Somebody’s Gotten into the Acid…. Actually everyone has

Start: Green Springs Mountain (1745)
Camp: Jackson Wellspring (1724)
Today, 18 miles from here, a chapter in this journey will close. I will be at I-5. My rides have not called me back, but it will be time to find a ride to Burning Man regardless.
I hadn’t brushed my teeth since I left Mazama Village some days ago. I thought I’d lost my toothbrush. I’d had it in my water bottle pocket and assumed it had fallen out. Turns out it was packed away deep, somewhere clean, and I found it just minutes after I’d been given a new one.
I am down to brass tacks. Dinner last night was a tuna packet and uncooked minute rice. Breakfast was 5 oatmeal packets eaten cold. Lunch, just now, was the caffeinated Cliff bar I’d sworn not to eat, topped with 10 honey packets. My water is lake water from yesterday afternoon, tinged green and with the strange taste of acidic sweetness.
Speaking of acid, tonight I felt like I was part of the reenactment of a scene from Fear and Loathing in Las Vegas: She slipped into the hot pool at Jackson Wellspring, a hot spring resort of sorts in Ashland, Oregon,  nonchalantly but I noticed her from afar. She’d come in with a guitar and a guy. Naked, she had a perfect body. Picture perfect breasts. Before a couple of analytical looks I thought they might be fake. Her bottom, lightly, evenly creased, her skin smooth and perfect. She reminded me of Morgan, Allan’s girl, in the way she looks.
She proceeded to wrap around the handrail down pole and mumble at a gentleman who soon left. I thought it was nonsense but when she climbed into the angled section of the pole I got it: “Monkey monkey monkey monkey monkey” she was saying. Tyler, a bmx’er I’d been talking to and can remember nothing about at the moment other than he coaches for Woodward was talking, looking at me, missing the whole seen, and I was having trouble paying attention. He wouldn’t know about the hilarity that unfolded 5 feet off his port side until I told him later on in the steam room.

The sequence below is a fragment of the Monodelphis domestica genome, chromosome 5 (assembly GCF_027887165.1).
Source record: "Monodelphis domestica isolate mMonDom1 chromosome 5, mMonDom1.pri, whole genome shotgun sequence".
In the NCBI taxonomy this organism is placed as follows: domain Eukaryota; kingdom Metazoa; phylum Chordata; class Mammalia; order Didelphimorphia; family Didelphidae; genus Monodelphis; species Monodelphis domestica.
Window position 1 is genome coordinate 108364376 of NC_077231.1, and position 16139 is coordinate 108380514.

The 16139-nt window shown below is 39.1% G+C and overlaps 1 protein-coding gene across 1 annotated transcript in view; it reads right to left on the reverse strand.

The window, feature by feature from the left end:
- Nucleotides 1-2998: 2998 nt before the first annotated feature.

When I came out of the steam room the scene was yet more ridiculous: monkey girl was now in the big pool with a gentleman, together making bizarre noises as they spun and splashed their hands and just obliviously frolicked as if they were not in a resort where everyone was silent and the average age was somewhere north of 40. As if they were six. I smiled, shook my head, and excused myself.
Back in the steam room a singer, from Whales I would later learn, came in and began to sing in her own quiet, deep intonations that sounded much like traditional native American vocalizations that would likely have flute accompaniment. As it was she had us. The beat boxer came in first, “That’s tacky,” I thought, followed by others singing, followed by me, oming. We carried on singing, oming, and laughing for a bit and the steam room became the most crowded I’d ever seen a steam room: standing room only. All the bench’s filled and four of us stood in the middle trying not to get burned by the boiler. It was cacophonous and magical.
When I finally left for some fresh air monkey girl had gotten a grip, literally: her arms where wrapped around a cheap acoustic guitar and she was strumming away. She was singing too, and she was naked. She’d makeup the words as she went, strumming the same few chords but the amazing part was the energy in the pool before her: we wanted her to blow our minds and every member of that audience was willing her to succeed. Eventually she stood up, just standing there naked on the pool deck, dancing a little, playing her guitar and singing to us with her eyes closed. If that doesn’t cure you of stage fright nothing will. We sat silently in awe. People began to join in, mimicking her words. They were all positive. Amazing, absolutely amazing.

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